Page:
It takes nerve as well as skill to make a show about death into an entertainment. But that’s just what performance artist Hugh Hughes, under the aegis of the movement-based Hoipolloi theatre company has done. There are two deaths with which we are concerned, one human and one animal. The animal one is (but only apparently) the one which takes precedence.
This is a multi-media show with props, projections and musical sound effects as well as a certain amount of (gently induced) audience participation. Two dates link the stories and the apparently random reflections which arise from them – August 1995 and April 2001.
In August 1995 the narrator was asked to look after a neighbour’s children’s pet rabbit while they are on holiday. The rabbit died, for no particular reason. Rabbits do that. In April 2001, he was woken by a telephone call from his brother. It was to tell him that their father had died suddenly, of a heart attack while winding the church clock. People do that. They have heart attacks, even fathers of families.
How one copes with the physical finality of death obviously differs from person to person. Here the coping becomes imaginatively surreal, as the hasty stowing away in a bin-liner of the dead rabbit metamorphoses itself into a formal Welsh village burial of a respected citizen. There is the inevitable guilt when mothers have to be confronted, and consoled.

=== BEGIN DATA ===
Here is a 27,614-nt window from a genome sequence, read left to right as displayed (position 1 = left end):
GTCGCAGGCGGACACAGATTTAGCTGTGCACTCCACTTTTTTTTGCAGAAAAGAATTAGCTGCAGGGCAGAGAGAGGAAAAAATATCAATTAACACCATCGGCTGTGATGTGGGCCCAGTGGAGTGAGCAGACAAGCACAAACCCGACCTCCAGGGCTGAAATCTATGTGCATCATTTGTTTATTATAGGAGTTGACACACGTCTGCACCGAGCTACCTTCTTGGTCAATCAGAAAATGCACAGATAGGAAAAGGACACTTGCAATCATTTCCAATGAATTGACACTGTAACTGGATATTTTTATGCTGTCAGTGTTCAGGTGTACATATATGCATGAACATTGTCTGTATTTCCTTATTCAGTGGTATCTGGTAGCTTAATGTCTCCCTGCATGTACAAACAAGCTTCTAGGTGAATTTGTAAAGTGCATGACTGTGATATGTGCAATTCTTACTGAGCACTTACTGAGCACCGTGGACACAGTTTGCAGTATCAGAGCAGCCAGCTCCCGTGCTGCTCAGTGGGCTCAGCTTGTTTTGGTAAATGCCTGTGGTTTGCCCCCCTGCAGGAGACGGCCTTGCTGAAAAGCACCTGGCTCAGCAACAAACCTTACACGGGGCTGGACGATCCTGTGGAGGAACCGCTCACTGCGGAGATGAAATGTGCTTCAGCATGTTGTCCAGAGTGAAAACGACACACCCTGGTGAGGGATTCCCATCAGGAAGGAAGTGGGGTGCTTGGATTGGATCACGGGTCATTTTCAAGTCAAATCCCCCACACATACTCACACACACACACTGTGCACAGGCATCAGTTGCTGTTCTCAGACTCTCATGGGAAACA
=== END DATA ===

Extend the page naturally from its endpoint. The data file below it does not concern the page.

Hughes has the nerve to bring an almost medieval sense of the cycle of birth, maturity and death into a show that deliberately promotes laughter as well as tears and applause. The sometimes silly props help; a cardboard model of a housing estate, an Action Man toy, a bag of sawdust, a car wheel among them.
The skill is in his command of his audience with movement as well as speech whirling us from profundities about the nature of perception and time to an almost child-like, two-dimensional engagement with people, places and things. A child’s imagination makes the complex simple. And vice versa, of course.
Aled Williams is the musical half of the show, with a medley of instruments at his command. These are in one way the background to the piece, but it is a background with emphasis. As in surrealism, nothing is quite what it seems, yet all the elements have their own uniquely individual reality.
“And death shall have no dominion”, wrote Dylan Thomas as war loomed. His compatriot has set out to prove the point for times of a different sort of turbulence. I think he has succeeded.
– Anne Morley-Priestman